A while back, I wrote an article about bad bosses. I received dozens of add-ons to my original list. I thought it would be fun to sift through the mailbag and let you folks write today’s column.
The Pal. On the surface, The Pal looks to be the best boss around — no request is too great for him, from afternoons off to ergonomic chairs and lunch dates that are expensed. Beware, because when the time comes for credit or a promotion, The Pal is looking out for No. 1; and, in his world, past favors — no matter how small — absolve him of any bigtime favors he owes you.
The Flirt. For me, this boss was female but this type can come in both flavors. The Flirt pushes the envelope of acceptable office politics in a way only she can, mostly because she is very attractive. You’re always “sweetie,” and finishing her work or forgetting her mistakes only costs this person a batted eye or a neck rub. It’s all fun and games, and the street goes both ways; but look out when real work issues arise. The Flirt is most likely not equipped to deal with real management problems and may not even be able to handle real work.
The Nutty Professor. This person has spent 30 years in some field, has jumped to the Net, and thinks she is God and everyone else is the village idiot because she has all of this experience in some completely different area. Unfortunately, this person usually holds the purse strings as well, so no matter how badly it needs to be done, no one can question this person’s authority. And it’s happening more and more every day.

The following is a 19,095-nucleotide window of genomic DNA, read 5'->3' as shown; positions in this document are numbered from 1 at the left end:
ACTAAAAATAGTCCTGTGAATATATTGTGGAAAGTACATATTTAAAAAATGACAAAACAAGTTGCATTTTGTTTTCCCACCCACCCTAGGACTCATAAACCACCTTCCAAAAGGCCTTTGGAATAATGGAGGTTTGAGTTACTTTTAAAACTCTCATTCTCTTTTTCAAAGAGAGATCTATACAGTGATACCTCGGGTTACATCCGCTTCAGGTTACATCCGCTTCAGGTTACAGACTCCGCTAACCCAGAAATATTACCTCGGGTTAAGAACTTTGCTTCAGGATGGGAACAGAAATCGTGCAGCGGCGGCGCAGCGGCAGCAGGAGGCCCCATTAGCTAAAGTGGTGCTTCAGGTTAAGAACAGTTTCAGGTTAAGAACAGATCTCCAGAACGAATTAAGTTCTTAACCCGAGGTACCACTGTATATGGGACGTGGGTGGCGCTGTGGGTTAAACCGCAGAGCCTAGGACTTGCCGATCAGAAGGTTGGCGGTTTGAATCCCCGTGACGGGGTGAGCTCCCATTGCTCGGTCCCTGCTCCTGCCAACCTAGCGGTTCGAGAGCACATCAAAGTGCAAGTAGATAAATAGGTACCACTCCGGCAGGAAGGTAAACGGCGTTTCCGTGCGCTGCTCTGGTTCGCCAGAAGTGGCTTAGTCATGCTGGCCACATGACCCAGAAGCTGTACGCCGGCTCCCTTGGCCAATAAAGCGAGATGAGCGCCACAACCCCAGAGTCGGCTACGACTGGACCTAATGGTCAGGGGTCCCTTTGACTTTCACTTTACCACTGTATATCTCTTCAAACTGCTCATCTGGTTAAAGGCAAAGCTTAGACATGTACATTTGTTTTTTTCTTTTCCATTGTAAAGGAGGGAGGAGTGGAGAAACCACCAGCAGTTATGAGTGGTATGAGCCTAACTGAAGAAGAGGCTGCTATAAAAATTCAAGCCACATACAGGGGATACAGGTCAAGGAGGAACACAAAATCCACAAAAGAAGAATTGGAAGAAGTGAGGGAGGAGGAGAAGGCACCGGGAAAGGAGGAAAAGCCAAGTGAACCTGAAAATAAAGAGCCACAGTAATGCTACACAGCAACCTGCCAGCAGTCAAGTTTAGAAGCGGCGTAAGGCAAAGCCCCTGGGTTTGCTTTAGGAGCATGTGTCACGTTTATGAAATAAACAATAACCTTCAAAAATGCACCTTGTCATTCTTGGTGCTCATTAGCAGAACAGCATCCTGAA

The Anal-Retentive Control Freak. I was the marketing communications director, and he was the VP of marketing to whom I reported. He was such a micromanager that my signature authority was set at $25! I couldn’t buy a box of paper for the copier without his say-so, let alone sign off on the invoices from the ad agency or the trade publications in which we advertised.
But my favorite anecdote is this: We had just concluded the annual sales meeting, and he and I were standing in the lobby of a hotel while 200 sales reps were getting into charter buses to be taken on a tour of our new plant. It was drizzling outside, so I said I’d go out and tell the bus drivers to leave. He spun on his heel and, with a look of rage on his face, stretched out his arm and blocked my way to the door with the clipboard he carried and said, “They won’t listen to you,” and marched outside.
It gets better. He walked up to the lead bus, knocked on the door, and gave the driver the “Westward Ho, the Wagons” signal. He did the same thing to the second and third buses. By this time, the driver of the fourth bus saw the pattern and started to pull away on his own. The VP walked into the middle of the street to stop the fourth bus, then walked over to the door and repeated his signal.
I lasted 5 months with that a**hole, and 15 years later I’m still amazed I made it that far.
Those are the highlights from some great letters. I guess we all have to keep our sense of humor in the middle of this uncertain job market. Have a great day, and send me your boss-type descriptions anytime at firstname.lastname@example.org.
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